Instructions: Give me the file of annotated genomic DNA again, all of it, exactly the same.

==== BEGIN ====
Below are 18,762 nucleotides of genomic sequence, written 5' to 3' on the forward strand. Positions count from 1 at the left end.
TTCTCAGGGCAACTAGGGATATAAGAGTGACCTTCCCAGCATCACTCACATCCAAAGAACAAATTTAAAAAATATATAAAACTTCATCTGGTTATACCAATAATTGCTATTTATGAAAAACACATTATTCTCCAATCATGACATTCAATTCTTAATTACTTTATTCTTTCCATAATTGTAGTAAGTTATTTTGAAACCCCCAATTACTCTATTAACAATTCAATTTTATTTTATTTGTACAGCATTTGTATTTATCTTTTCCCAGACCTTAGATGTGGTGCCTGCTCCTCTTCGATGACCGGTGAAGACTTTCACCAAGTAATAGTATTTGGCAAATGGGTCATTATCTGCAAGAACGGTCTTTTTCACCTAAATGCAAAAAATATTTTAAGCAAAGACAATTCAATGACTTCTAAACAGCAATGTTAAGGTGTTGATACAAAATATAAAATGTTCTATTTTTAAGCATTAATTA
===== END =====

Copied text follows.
Below are 18,762 nucleotides of genomic sequence, written 5' to 3' on the forward strand. Positions count from 1 at the left end.
TTCTCAGGGCAACTAGGGATATAAGAGTGACCTTCCCAGCATCACTCACATCCAAAGAACAAATTTAAAAAATATATAAAACTTCATCTGGTTATACCAATAATTGCTATTTATGAAAAACACATTATTCTCCAATCATGACATTCAATTCTTAATTACTTTATTCTTTCCATAATTGTAGTAAGTTATTTTGAAACCCCCAATTACTCTATTAACAATTCAATTTTATTTTATTTGTACAGCATTTGTATTTATCTTTTCCCAGACCTTAGATGTGGTGCCTGCTCCTCTTCGATGACCGGTGAAGACTTTCACCAAGTAATAGTATTTGGCAAATGGGTCATTATCTGCAAGAACGGTCTTTTTCACCTAAATGCAAAAAATATTTTAAGCAAAGACAATTCAATGACTTCTAAACAGCAATGTTAAGGTGTTGATACAAAATATAAAATGTTCTATTTTTAAGCATTAATTA